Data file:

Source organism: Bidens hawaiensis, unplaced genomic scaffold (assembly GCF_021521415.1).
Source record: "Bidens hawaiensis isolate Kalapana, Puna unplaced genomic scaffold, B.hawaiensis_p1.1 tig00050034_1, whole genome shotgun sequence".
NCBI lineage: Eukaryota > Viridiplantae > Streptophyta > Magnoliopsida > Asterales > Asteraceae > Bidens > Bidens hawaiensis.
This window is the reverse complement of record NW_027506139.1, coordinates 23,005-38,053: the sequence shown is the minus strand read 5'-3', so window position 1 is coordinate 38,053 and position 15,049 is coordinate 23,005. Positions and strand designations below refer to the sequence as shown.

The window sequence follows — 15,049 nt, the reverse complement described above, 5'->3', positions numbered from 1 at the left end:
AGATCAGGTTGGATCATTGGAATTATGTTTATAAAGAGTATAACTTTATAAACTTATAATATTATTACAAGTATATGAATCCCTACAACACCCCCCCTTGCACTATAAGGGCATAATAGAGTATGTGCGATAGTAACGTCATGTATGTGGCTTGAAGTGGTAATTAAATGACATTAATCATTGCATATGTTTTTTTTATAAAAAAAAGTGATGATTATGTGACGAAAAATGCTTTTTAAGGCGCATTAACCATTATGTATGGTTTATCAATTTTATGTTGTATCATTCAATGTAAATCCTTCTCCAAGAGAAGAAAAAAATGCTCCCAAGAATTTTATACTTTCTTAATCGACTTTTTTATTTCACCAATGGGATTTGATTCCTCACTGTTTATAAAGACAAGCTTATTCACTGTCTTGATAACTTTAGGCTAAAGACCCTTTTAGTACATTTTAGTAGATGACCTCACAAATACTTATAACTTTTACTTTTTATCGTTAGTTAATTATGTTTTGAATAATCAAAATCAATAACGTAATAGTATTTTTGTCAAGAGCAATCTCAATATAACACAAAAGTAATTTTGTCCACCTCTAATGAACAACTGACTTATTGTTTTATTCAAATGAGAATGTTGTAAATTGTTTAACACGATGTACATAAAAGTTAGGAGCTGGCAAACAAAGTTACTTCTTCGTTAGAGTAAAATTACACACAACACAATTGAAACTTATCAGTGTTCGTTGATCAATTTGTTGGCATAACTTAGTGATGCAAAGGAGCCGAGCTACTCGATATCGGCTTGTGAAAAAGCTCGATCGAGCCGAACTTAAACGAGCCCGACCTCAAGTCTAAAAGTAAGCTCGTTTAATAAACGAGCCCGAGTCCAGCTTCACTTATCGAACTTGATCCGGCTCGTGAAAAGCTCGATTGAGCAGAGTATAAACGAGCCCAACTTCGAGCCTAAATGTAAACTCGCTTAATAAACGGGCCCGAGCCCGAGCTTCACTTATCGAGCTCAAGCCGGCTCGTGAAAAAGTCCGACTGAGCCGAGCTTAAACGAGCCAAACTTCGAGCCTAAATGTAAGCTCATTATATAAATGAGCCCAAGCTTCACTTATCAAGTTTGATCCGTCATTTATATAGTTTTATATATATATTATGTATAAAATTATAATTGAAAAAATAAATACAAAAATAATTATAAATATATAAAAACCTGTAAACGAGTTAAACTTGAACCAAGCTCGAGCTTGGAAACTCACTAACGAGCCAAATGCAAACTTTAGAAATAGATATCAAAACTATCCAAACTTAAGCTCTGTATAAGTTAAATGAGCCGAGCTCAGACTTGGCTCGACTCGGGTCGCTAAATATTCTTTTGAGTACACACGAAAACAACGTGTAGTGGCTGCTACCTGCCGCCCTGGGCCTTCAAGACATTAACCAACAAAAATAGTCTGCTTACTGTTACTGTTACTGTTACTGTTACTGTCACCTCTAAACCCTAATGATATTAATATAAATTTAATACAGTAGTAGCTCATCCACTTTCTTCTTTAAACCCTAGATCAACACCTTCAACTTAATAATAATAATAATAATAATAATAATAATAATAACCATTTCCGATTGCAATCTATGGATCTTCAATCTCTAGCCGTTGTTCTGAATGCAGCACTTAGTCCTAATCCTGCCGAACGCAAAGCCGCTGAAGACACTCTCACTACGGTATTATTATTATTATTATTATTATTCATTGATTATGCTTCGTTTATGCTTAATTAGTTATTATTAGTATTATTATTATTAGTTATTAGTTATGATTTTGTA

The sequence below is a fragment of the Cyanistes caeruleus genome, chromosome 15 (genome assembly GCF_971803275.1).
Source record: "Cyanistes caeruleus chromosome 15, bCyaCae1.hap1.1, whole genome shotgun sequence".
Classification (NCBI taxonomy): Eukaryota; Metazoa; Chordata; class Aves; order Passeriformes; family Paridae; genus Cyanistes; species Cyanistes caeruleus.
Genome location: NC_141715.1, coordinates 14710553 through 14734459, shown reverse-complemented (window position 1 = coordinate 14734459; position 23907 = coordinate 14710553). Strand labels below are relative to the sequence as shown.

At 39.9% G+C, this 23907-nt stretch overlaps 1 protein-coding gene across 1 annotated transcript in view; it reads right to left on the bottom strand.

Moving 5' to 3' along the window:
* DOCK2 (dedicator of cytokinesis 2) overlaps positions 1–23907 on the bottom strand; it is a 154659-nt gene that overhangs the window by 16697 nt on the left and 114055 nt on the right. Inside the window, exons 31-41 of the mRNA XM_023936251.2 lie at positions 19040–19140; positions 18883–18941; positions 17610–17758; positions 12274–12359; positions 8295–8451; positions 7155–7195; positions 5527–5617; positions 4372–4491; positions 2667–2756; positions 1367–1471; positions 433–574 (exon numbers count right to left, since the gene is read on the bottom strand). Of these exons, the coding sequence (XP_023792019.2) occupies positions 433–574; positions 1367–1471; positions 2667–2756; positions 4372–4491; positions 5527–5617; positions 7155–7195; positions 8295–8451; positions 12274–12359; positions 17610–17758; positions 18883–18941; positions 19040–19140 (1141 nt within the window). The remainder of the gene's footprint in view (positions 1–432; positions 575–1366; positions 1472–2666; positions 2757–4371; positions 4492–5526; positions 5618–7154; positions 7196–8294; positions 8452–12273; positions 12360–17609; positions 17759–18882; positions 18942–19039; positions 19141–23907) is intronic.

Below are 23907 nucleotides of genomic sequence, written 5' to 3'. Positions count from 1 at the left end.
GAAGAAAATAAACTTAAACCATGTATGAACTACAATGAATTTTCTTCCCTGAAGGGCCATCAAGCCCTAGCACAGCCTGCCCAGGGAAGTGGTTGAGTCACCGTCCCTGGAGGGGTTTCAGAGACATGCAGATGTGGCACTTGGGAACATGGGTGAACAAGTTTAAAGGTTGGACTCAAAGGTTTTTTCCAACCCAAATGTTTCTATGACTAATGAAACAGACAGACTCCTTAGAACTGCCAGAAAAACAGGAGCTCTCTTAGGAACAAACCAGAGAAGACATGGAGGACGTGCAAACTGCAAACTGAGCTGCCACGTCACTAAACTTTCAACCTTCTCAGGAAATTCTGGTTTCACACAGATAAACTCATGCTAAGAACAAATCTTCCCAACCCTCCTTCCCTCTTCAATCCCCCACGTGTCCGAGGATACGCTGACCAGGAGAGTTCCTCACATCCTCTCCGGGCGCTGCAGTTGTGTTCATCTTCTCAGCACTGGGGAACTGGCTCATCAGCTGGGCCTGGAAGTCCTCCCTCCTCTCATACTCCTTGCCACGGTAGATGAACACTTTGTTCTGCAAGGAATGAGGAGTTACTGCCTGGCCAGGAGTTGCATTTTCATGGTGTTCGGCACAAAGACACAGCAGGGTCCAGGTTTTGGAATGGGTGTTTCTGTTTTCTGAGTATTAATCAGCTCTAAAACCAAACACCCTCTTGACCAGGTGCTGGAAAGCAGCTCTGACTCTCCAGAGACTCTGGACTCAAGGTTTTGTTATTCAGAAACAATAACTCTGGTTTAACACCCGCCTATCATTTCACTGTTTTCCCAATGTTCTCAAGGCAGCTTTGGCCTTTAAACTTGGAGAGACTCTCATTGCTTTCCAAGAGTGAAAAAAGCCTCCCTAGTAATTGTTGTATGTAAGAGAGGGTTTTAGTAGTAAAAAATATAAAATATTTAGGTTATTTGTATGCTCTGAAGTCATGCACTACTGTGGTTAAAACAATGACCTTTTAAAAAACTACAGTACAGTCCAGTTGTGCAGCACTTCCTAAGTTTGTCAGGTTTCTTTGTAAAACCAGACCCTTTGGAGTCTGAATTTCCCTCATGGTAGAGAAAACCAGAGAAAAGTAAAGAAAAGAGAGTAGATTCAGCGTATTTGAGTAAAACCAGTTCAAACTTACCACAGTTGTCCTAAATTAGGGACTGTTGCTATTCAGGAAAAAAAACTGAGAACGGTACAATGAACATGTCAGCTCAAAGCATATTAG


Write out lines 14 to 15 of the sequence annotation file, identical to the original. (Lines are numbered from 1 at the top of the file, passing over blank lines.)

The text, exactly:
Below are 23907 nucleotides of genomic sequence, written 5' to 3'. Positions count from 1 at the left end.
GAAGAAAATAAACTTAAACCATGTATGAACTACAATGAATTTTCTTCCCTGAAGGGCCATCAAGCCCTAGCACAGCCTGCCCAGGGAAGTGGTTGAGTCACCGTCCCTGGAGGGGTTTCAGAGACATGCAGATGTGGCACTTGGGAACATGGGTGAACAAGTTTAAAGGTTGGACTCAAAGGTTTTTTCCAACCCAAATGTTTCTATGACTAATGAAACAGACAGACTCCTTAGAACTGCCAGAAAAACAGGAGCTCTCTTAGGAACAAACCAGAGAAGACATGGAGGACGTGCAAACTGCAAACTGAGCTGCCACGTCACTAAACTTTCAACCTTCTCAGGAAATTCTGGTTTCACACAGATAAACTCATGCTAAGAACAAATCTTCCCAACCCTCCTTCCCTCTTCAATCCCCCACGTGTCCGAGGATACGCTGACCAGGAGAGTTCCTCACATCCTCTCCGGGCGCTGCAGTTGTGTTCATCTTCTCAGCACTGGGGAACTGGCTCATCAGCTGGGCCTGGAAGTCCTCCCTCCTCTCATACTCCTTGCCACGGTAGATGAACACTTTGTTCTGCAAGGAATGAGGAGTTACTGCCTGGCCAGGAGTTGCATTTTCATGGTGTTCGGCACAAAGACACAGCAGGGTCCAGGTTTTGGAATGGGTGTTTCTGTTTTCTGAGTATTAATCAGCTCTAAAACCAAACACCCTCTTGACCAGGTGCTGGAAAGCAGCTCTGACTCTCCAGAGACTCTGGACTCAAGGTTTTGTTATTCAGAAACAATAACTCTGGTTTAACACCCGCCTATCATTTCACTGTTTTCCCAATGTTCTCAAGGCAGCTTTGGCCTTTAAACTTGGAGAGACTCTCATTGCTTTCCAAGAGTGAAAAAAGCCTCCCTAGTAATTGTTGTATGTAAGAGAGGGTTTTAGTAGTAAAAAATATAAAATATTTAGGTTATTTGTATGCTCTGAAGTCATGCACTACTGTGGTTAAAACAATGACCTTTTAAAAAACTACAGTACAGTCCAGTTGTGCAGCACTTCCTAAGTTTGTCAGGTTTCTTTGTAAAACCAGACCCTTTGGAGTCTGAATTTCCCTCATGGTAGAGAAAACCAGAGAAAAGTAAAGAAAAGAGAGTAGATTCAGCGTATTTGAGTAAAACCAGTTCAAACTTACCACAGTTGTCCTAAATTAGGGACTGTTGCTATTCAGGAAAAAAAACTGAGAACGGTACAATGAACATGTCAGCTCAAAGCATATTAG